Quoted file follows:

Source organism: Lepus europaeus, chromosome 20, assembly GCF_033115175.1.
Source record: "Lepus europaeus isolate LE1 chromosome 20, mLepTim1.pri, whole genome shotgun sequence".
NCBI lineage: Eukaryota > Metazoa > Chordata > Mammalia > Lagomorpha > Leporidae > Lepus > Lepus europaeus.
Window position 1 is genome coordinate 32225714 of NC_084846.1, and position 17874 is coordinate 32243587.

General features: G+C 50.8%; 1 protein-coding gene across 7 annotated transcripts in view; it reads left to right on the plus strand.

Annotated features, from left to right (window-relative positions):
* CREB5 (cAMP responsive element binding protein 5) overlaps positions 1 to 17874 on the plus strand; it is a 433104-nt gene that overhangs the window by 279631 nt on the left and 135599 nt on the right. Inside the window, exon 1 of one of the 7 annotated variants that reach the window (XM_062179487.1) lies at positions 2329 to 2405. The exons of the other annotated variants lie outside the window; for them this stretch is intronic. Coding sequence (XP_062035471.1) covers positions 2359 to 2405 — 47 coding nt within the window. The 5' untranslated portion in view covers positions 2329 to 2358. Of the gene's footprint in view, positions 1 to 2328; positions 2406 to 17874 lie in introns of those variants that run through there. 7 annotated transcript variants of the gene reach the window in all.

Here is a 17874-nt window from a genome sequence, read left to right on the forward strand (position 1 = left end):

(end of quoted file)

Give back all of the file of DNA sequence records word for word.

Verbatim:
Source organism: Lepus europaeus, chromosome 20, assembly GCF_033115175.1.
Source record: "Lepus europaeus isolate LE1 chromosome 20, mLepTim1.pri, whole genome shotgun sequence".
NCBI lineage: Eukaryota > Metazoa > Chordata > Mammalia > Lagomorpha > Leporidae > Lepus > Lepus europaeus.
Window position 1 is genome coordinate 32225714 of NC_084846.1, and position 17874 is coordinate 32243587.

General features: G+C 50.8%; 1 protein-coding gene across 7 annotated transcripts in view; it reads left to right on the plus strand.

Annotated features, from left to right (window-relative positions):
* CREB5 (cAMP responsive element binding protein 5) overlaps positions 1 to 17874 on the plus strand; it is a 433104-nt gene that overhangs the window by 279631 nt on the left and 135599 nt on the right. Inside the window, exon 1 of one of the 7 annotated variants that reach the window (XM_062179487.1) lies at positions 2329 to 2405. The exons of the other annotated variants lie outside the window; for them this stretch is intronic. Coding sequence (XP_062035471.1) covers positions 2359 to 2405 — 47 coding nt within the window. The 5' untranslated portion in view covers positions 2329 to 2358. Of the gene's footprint in view, positions 1 to 2328; positions 2406 to 17874 lie in introns of those variants that run through there. 7 annotated transcript variants of the gene reach the window in all.

Here is a 17874-nt window from a genome sequence, read left to right on the forward strand (position 1 = left end):